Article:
According to the online publication Business Insider, the average person works over 1,800 hours per year and almost 90,000 total hours during their lifetime. That might be low because if you figure 40 hours per week for 50 weeks, it comes to 2,000 hours without even counting commuting time. An even more depressing bit of information is that nearly 80% of people are dissatisfied with their jobs. So if we spend over a third of our life working and another third of our life sleeping, that leaves only one third to do everything else. Is that enough for a happy, purposeful and rewarding life? Maybe. If not, perhaps there is a better way to live by right-sizing your work in ways that help to create a SMART life 365. [Read more…]
Yesterday was my weekly volunteer day for the local branch of The Ophelia Project. I’ve been involved in this organization for a year and a half and it is an opportunity to mentor and meet regularly with local disadvantaged teenage girls looking for extra support. As you might imagine it is valuable for the girls, and a rewarding experience for me. But yesterday I knew we’d be short-handed with a lot planned for our 90-minute meeting, and I was feeling a bit anxious. Before I even left the house I was running lists through my head to insure that everything would be handled, and found myself thinking what a relief it would be when it was all over. Then something clicked in my head and I realized that this was exactly what I wanted to be doing—in fact I’d actually gone out of my way and signed up for the opportunity. But instead of relishing in the current experience, I was worrying over details and longing for it to be over. In other words, I wasn’t “here”—I was somewhere else.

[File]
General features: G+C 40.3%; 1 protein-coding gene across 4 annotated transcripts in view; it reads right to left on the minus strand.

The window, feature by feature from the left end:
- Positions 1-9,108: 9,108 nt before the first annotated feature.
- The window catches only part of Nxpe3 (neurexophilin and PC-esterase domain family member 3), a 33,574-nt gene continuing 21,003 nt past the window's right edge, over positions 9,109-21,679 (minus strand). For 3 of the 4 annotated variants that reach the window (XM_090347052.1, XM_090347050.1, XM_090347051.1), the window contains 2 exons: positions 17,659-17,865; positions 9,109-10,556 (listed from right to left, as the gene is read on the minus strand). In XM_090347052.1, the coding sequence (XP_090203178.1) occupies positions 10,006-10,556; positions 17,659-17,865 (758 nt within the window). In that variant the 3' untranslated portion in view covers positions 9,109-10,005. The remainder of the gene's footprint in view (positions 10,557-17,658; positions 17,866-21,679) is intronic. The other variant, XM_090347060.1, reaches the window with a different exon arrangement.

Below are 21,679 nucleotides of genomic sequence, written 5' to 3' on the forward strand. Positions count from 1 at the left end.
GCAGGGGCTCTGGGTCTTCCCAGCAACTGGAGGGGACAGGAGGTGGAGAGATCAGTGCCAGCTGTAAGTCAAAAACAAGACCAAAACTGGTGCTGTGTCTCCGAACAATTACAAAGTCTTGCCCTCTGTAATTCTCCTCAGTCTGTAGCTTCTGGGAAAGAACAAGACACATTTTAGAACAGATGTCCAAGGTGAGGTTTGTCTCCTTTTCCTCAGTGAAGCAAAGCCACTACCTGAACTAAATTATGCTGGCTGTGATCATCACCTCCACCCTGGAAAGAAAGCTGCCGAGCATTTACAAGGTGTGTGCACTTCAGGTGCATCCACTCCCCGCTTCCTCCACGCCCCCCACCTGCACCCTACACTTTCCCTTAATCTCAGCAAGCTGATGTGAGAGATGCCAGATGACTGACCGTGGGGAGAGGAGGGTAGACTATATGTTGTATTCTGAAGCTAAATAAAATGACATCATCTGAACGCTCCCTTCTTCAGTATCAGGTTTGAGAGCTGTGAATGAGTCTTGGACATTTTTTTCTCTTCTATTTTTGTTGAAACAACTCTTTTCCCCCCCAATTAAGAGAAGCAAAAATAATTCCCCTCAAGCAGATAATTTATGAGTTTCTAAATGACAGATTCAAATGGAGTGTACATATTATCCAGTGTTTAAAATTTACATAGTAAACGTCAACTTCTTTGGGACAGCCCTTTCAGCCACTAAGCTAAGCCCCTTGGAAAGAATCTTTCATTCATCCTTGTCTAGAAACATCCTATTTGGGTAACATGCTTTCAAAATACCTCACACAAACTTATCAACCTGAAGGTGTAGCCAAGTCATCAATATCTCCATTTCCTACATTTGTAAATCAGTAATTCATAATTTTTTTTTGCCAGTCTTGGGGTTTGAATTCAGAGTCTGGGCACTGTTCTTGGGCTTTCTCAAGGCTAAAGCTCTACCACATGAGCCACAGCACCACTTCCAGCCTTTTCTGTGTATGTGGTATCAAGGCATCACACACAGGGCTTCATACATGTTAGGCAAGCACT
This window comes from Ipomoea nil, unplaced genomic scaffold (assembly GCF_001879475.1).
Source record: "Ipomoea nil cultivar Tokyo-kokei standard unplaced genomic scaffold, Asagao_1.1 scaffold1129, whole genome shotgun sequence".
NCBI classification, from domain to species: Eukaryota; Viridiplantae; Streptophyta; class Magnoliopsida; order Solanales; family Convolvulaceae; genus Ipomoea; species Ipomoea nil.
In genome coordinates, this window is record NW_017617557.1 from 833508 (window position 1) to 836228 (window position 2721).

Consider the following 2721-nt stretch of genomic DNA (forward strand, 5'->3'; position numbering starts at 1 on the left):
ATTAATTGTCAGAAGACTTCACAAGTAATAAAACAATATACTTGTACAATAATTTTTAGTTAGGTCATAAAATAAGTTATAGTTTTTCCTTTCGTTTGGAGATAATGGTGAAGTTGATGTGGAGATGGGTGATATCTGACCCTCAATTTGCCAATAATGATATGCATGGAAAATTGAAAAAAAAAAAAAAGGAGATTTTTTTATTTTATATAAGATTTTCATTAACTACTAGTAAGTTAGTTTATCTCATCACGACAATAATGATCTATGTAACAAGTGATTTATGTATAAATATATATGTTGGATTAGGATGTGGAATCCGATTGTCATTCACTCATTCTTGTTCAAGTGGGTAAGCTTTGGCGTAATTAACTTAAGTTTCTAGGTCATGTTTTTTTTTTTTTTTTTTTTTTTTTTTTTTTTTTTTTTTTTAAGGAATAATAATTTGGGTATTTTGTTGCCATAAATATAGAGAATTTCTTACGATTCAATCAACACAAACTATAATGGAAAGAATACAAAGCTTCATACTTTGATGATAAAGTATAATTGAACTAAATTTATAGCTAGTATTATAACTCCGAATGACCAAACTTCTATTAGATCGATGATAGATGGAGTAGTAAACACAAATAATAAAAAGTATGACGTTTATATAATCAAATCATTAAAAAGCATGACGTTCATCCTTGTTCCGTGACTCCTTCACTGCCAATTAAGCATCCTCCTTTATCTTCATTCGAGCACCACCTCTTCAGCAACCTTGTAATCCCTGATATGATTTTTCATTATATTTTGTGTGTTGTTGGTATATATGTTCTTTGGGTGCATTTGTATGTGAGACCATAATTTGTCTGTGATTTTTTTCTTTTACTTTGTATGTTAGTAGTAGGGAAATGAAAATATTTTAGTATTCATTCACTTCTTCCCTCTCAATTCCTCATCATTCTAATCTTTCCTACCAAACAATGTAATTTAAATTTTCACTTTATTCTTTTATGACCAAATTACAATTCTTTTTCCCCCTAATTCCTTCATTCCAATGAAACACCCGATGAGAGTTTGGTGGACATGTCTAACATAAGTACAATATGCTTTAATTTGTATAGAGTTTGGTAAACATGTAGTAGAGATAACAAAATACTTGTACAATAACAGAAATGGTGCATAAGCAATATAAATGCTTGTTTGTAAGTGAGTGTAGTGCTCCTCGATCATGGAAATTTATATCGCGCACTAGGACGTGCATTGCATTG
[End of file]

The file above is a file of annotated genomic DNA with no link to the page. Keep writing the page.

After spending the last 29 days thinking, reading, talking and writing about gratitude, I’m pleased to say that I’ve accomplished a big part of my Gratitude Challenge. I can now say that I’m definitely more grateful for every single thing—big and little—in my life. Similar to when you decide you want to buy a new car and suddenly, everywhere you look that same car pops into your view, I now see gratitude in all sorts of places that I never imagined before. It is my sincere hope and desire that each and every one of you reading this blog feels that your gratitude level has been heightened and improved as well. But just in case you still need a little gratitude pinch, this post will include a final thought on taking your gratitude even deeper, AND my first ever Blog Hop. [Read more…]
Last week my post talked about three challenges that I think stand in the way of many of us living gratefully each and every day. What occurred to me from some of the comments and other conversations I’ve had during the week is that there are a number of people who aren’t convinced that we should live either gratefully or happy every single day anyway. What’s interesting to me after all the research I’ve done over the years about creating happiness, is how closely the reasoning to avoid gratitude on a daily basis appears the same. That led me to explore some of the more common myths that exist for happiness—and observe at how those same myths apply to living thankfully 365. [Read more…]
I took this photo at Esalen Institute on the Big Sur Coast of Northern California the year before last. We were taking a workshop on gardening and I took a break to capture this shot.
Click on photo to enlarge. For more photos go to: SMART Photos by Thom